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House Republicans Block Subpoena of Putin-Meeting Interpreter

National Review logo National Review 7/19/2018 Jack Crowe
House Permanent Select Committee on Intelligence chairman Devin Nunes (R., Cali.) briefs reporters at the U.S. Capitol in Washington, D.C., March 24, 2017. © Jonathan Ernst/Reuters House Permanent Select Committee on Intelligence chairman Devin Nunes (R., Cali.) briefs reporters at the U.S. Capitol in Washington, D.C., March 24, 2017.

Republicans on the House Intelligence Committee blocked on Thursday a request by panel Democrats to subpoena the interpreter who attended President Trump’s otherwise private meeting with Vladimir Putin on Monday.

After committee chairman Devin Nunes (R.,Calif.) initially refused to recognize Representative Adam Schiff’s (D., Calif.) call for a vote to compel the interpreter’s private testimony, the panel defeated the motion along party lines, 11–6.

“This is an extraordinary remedy, I realize,” Schiff reportedly told his colleagues on the Committee. “But then it’s extraordinary for the president of the United States to ask all of his senior staff essentials to leave the room and have a conversation with an adversary, and then in a public conversation disavow his own intelligence agencies and in many respects disavow his own country.”

The White House has not been forthcoming with specifics about the substance of Monday’s meeting in Helsinki, Finland, prompting condemnation from congressional Democrats eager to know what Trump and Putin discussed.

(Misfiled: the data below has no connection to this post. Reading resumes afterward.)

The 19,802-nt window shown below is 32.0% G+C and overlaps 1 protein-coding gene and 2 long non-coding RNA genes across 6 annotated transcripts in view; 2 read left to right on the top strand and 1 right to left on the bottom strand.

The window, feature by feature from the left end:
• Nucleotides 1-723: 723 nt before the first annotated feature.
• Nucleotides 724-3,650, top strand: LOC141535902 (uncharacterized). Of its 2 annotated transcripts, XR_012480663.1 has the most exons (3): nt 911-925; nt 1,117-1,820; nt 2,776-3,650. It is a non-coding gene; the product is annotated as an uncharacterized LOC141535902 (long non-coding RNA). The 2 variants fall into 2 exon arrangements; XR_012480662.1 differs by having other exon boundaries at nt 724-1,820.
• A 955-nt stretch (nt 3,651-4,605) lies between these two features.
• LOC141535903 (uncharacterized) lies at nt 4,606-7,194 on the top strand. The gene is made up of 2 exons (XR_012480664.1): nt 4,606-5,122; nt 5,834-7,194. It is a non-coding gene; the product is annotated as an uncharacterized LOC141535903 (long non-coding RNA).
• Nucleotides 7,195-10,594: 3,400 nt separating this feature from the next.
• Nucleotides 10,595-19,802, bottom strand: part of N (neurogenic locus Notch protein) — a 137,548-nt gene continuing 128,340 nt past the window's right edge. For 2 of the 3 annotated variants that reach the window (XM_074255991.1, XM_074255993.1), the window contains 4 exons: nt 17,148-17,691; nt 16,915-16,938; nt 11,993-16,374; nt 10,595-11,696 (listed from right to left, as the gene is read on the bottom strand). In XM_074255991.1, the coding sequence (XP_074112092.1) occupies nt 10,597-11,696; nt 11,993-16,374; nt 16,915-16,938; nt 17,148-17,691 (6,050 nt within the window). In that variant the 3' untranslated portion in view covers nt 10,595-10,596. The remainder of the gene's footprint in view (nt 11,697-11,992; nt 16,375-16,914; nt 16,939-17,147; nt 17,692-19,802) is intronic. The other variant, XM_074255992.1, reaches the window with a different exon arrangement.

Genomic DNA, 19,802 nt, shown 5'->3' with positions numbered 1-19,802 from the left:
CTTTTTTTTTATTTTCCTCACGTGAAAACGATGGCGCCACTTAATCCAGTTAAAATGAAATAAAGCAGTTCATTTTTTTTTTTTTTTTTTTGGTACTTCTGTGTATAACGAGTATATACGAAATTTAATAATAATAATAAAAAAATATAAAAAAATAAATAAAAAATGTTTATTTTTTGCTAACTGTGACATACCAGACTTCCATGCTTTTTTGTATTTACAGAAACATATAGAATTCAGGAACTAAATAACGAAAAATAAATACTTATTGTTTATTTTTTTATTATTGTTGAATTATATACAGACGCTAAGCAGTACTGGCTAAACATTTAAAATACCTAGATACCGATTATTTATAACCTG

Democratic scrutiny was heightened Wednesday after the Russian ambassador to the U.S. told Russian reporters that a number of “important verbal agreements” related to significant bilateral arms-control treaties were reached during the sit-down meeting. Pentagon officials could not provide any information when asked Wednesday if agreements related to military operations were reached.

Asked Wednesday afternoon if he would support bringing the interpreter before Congress to testify, Sen. Lindsey Graham (R., S.C.) responded “absolutely not,” and suggested that it would establish a precedent that would prevent future president’s from meeting privately with foreign heads of state.

Trump’s apparent deference to Putin during the press conference that followed the meeting drew the ire of lawmakers on both sides of the aisle and many of the president’s allies in the media. The White House later walked backed Trump’s endorsement of Putin’s denial of election meddling and reiterated Trump’s faith in the American intelligence community.

While the press conference created a flurry of criticism within the Beltway, Republican voters overwhelmingly approved of the performance. According to an Axios/Survey Monkey poll released Thursday, 79 percent of Republicans approved of the press conference while 91 percent of Democrats disapproved. A Wednesday CBS News poll reflected similar findings.

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